“So even apart from COVID just think about it, going ten times to this clinic maybe half an hour away versus being able to do seven or eight of those visits online and the staff being able to just kind of handle everything. It saves tons of time and it makes a lot of sense and because of COVID, you know the silver lining of COVID is these technologies are coming to the fore and the cost savings that they’re putting in place. I think this will be a permanent feature of the healthcare system going forward.”

    ~ Adnan Lawai, CEO, Folio3.

    Telemedicine is a lot more cheaper for the patients because it cuts so many costs for the hospital or facility. Also, the patient has a lot fewer running costs because he doesn’t have to pay a visit to the clinic ever too often. Also, some telemedicine solutions for chronic care patients are such that the patient doesn’t have to go to the hospital at all. These patients can then use those algorithm based devices that tell them how to take the next step and what medicine to take when the need arises. 


    Like every solution, telemedicine does have its challenges that it may have to overcome in order to become the primary choice of healthcare in the future. 

    • Awareness: If the general public isn’t aware that such a solution exists and is a better alternative to sitting at home and avoiding hospitals, it won’t matter. The awareness that such solutions exist is essential to its success. This is why marketing is extremely important so that people grow aware and get ready to accept these solutions and trust them.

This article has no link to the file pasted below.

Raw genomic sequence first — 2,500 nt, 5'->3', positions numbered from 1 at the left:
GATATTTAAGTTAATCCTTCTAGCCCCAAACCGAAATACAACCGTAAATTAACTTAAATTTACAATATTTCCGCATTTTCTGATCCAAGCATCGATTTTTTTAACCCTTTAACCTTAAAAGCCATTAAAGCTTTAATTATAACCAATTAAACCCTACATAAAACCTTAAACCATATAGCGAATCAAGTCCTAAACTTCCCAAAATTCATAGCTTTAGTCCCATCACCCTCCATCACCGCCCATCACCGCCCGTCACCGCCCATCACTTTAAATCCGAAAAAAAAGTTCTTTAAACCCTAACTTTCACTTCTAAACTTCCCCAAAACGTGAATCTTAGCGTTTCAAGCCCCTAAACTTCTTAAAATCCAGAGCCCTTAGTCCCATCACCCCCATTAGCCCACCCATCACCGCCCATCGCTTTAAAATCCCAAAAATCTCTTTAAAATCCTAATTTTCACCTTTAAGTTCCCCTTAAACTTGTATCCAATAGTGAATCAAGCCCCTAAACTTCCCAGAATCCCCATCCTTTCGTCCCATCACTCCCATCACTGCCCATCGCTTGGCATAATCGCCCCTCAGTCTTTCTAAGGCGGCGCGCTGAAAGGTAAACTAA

• Cost of Innovation and Technology: The cost of implementing the technology that facilitates telemedicine and translates into the hardware and software it comprises of is not cheap. But then compared to the reduction in cost because of reduced ER visits, less physical space needed, and reductions in bills and staff salaries, there can hardly be a comparison. 
    • Payment and Insurance Reimbursement: This is an issue for both the service provider as well as the consumer. First of all, even payment is an issue because there are some people who are still not comfortable paying online. Then comes the issue of insurance. The coverage of telemedicine is not covered in most insurance policies and even if it were, there are several complications. Insurance organizations are more wary of giving reimbursement for online checkups because they know that costs will always be higher.
    • Lack of Technical Know-how for Patients: There are still people who aren’t used to the online way of doing things and they will take a longer time to get used to something like telemedicine. 
    • Integration: This is a very solvable challenge if the telemedicine solutions decide to use standards such as HL7 so that patient records may be synchronized and updated. 
    • Privacy Breach: There is always a chance of confidential patient data getting in the wrong hands or getting out. Strong firewalls and encryptions can be used to prevent this.
    • Wrong Diagnoses: Since the patient is not physically present in front of the doctor and the doctor is not able to physically examine, there remains a chance of a wrong diagnosis taking place. 

    However, as you probably realize, all these challenges cause a delay but they can be overcome. With healthcare constantly evolving and technology on a steep upward trend, telemedicine will only get better with time. 

    “I think these are the technologies of the future. These are the technologies that

    will deliver those big big cost savings and honestly just much better level of service right to the patient and to the to the hospital…”

    Adnan Lawai, CEO, Folio3.